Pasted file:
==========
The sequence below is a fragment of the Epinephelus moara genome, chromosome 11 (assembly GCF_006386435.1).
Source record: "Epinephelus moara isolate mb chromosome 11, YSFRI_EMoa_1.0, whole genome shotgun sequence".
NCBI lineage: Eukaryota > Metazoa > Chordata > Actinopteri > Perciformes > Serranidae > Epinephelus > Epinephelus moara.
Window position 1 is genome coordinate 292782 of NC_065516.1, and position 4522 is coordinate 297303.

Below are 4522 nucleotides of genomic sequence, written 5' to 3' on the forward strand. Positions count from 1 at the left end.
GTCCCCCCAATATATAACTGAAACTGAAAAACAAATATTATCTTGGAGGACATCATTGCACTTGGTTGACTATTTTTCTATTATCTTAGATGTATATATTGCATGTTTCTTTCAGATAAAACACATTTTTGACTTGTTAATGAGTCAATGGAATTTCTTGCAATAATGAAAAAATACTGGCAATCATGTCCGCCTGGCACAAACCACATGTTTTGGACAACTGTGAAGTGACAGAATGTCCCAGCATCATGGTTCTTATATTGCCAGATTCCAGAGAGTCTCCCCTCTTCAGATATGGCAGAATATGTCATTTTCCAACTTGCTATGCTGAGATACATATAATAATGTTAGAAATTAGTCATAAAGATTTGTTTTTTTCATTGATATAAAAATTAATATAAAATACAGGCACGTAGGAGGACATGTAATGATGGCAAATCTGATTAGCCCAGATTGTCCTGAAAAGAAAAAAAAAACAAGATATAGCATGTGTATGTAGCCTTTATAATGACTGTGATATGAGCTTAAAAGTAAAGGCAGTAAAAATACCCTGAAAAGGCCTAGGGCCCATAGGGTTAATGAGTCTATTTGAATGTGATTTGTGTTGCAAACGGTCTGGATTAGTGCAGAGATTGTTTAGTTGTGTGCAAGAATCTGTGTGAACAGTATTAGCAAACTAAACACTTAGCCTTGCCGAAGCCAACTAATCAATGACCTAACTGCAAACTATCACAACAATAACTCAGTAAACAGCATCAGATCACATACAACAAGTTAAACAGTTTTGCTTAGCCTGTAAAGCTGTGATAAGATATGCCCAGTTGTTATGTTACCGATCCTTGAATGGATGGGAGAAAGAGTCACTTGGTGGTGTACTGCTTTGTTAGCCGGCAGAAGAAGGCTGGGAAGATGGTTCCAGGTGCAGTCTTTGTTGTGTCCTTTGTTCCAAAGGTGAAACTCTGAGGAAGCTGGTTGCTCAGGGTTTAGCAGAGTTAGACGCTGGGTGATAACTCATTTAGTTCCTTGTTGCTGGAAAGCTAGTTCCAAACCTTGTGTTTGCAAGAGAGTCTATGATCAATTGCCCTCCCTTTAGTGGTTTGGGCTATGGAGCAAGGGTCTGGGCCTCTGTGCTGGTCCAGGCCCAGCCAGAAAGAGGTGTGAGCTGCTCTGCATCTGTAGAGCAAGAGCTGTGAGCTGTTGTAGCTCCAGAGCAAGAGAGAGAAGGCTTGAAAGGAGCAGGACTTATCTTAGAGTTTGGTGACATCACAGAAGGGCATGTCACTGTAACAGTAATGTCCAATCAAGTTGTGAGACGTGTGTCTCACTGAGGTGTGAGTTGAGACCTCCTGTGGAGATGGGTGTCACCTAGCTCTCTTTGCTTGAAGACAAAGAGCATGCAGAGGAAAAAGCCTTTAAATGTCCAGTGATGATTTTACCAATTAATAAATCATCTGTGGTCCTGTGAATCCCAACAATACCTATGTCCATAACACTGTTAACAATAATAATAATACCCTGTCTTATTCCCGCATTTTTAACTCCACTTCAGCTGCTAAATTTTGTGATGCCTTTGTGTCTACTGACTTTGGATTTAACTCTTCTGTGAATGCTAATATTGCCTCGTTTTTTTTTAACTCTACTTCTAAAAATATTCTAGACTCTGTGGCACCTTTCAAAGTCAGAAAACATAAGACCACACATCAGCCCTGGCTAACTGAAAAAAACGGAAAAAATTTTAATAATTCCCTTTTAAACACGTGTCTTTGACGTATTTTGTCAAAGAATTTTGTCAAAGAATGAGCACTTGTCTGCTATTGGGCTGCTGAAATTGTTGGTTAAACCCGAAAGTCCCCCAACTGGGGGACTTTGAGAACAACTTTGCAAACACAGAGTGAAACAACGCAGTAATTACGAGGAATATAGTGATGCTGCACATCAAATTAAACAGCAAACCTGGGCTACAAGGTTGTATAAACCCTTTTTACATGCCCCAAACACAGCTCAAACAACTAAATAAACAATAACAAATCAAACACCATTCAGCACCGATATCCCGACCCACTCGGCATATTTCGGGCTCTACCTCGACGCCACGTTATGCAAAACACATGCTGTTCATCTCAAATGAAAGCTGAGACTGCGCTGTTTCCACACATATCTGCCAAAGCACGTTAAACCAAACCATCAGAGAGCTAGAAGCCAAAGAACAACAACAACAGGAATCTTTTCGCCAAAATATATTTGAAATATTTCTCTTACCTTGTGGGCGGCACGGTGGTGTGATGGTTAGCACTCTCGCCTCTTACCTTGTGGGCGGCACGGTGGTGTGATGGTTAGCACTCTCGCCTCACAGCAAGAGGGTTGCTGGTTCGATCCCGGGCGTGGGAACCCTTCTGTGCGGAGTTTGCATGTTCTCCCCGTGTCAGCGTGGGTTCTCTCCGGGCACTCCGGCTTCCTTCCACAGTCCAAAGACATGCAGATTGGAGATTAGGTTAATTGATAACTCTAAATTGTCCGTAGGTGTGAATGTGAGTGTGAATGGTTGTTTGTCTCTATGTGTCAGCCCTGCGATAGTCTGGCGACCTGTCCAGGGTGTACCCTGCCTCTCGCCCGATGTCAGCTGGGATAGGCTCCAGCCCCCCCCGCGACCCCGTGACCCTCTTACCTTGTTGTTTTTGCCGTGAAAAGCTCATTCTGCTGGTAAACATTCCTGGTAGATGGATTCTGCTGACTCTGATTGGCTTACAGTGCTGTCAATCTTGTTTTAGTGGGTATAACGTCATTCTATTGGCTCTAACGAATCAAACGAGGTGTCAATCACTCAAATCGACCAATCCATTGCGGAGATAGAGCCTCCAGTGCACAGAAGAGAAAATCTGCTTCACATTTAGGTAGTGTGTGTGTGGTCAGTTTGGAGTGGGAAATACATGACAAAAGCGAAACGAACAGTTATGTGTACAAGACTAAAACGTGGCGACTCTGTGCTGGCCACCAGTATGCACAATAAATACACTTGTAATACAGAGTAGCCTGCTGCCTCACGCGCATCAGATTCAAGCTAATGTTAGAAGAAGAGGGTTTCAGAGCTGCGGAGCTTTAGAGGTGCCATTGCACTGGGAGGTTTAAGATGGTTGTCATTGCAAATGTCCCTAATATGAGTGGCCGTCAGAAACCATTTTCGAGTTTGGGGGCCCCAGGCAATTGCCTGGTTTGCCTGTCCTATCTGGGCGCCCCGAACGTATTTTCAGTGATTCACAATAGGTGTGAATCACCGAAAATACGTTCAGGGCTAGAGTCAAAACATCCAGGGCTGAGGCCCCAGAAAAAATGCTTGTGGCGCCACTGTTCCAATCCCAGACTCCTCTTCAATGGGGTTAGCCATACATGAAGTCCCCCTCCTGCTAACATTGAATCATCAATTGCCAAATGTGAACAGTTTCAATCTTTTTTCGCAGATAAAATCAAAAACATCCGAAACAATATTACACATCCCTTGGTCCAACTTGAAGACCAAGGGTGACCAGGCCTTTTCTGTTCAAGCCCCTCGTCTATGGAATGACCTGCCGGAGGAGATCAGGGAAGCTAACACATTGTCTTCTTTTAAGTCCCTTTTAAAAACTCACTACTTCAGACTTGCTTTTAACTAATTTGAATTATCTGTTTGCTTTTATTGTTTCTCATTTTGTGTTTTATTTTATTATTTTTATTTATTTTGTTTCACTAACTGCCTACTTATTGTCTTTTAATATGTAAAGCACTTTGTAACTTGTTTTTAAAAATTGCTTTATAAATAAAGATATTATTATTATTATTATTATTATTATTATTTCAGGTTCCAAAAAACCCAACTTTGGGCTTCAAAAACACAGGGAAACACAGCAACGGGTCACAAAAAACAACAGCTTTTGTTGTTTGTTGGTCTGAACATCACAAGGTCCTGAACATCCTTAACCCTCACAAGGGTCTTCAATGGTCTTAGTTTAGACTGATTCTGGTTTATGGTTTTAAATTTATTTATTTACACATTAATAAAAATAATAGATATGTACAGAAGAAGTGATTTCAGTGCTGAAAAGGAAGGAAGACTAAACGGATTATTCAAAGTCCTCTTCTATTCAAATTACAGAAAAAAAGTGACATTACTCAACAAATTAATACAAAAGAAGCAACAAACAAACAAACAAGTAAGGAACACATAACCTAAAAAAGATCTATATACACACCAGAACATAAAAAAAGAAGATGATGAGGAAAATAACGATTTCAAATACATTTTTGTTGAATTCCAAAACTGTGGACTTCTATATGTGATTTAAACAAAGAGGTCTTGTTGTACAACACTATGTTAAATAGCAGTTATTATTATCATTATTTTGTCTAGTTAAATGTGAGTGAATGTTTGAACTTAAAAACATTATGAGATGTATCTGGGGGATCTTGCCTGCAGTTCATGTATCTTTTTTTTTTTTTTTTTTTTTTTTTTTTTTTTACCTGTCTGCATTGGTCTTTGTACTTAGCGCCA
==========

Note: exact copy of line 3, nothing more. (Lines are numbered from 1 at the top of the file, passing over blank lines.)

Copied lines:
NCBI lineage: Eukaryota > Metazoa > Chordata > Actinopteri > Perciformes > Serranidae > Epinephelus > Epinephelus moara.